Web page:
A bad brand hurts the bottom line, a good one helps it, and a great one can change the history of your company. But, it’s not easy to put an unassailable dollar figure on the value of a brand.
A brand isn’t tangible and it is very subjective. That makes it very difficult to measure. Interbrand and others make attempts to quantify the value of a brand, but none is perfect. Here are a couple methods to determine the value of branding.
To steal a term from reddit, this is an ELI5 (explain it like I’m five) way of looking at the value of a brand. At an Indianapolis Kroger, Oreos are $3. The house brand is $1.60. There’s your difference. The ingredients and flavor are very similar and many cookie eaters would be hard pressed to tell the difference in a blind taste test. However, Oreos are nearly twice the price because they have a strong brand.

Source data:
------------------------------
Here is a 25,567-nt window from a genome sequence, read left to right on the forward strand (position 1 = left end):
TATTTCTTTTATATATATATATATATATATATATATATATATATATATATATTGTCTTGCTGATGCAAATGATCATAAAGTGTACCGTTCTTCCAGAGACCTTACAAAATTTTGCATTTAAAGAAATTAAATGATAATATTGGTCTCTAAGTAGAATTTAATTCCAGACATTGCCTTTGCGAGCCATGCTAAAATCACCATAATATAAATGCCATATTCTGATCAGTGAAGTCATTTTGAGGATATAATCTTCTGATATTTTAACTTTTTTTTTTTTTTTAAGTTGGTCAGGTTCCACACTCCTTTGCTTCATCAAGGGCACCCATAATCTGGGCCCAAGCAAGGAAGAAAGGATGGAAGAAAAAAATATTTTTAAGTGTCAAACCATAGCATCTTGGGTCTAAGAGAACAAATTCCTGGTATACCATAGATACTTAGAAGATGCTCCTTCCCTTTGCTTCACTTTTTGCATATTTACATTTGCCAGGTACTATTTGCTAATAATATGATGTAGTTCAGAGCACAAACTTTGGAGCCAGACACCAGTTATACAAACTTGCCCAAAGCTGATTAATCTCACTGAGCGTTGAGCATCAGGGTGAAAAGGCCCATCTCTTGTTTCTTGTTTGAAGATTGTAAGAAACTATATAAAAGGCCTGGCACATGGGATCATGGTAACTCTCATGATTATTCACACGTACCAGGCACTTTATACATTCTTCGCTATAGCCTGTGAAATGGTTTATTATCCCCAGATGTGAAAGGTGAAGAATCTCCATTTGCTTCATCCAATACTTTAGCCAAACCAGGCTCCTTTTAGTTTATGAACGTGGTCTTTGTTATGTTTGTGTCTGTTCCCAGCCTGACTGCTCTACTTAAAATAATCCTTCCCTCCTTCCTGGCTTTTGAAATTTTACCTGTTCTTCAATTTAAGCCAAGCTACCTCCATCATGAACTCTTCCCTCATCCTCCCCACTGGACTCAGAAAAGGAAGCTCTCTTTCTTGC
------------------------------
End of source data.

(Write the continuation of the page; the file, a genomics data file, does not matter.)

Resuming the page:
It’s more expensive to get a new customer than it is to keep one you already have. That’s obvious. There are dozens of reasons customers leave you for the other guys, but a weak brand is one of them. You’ll have to calculate the cost for your industry or company, and remember to consider both actual dollars and time lost that could be spent elsewhere.
Leonardo DiCaprio’s character in The Departed character quoted Nathaniel Hawthorne, “Families are always rising and falling in America.” The same is true for brands, and if your brand is slipping, it has a real cost in time and money.
Want to see if your brand is adding or subtracting from the value of your business? Try me at firstname.lastname@example.org or contact us!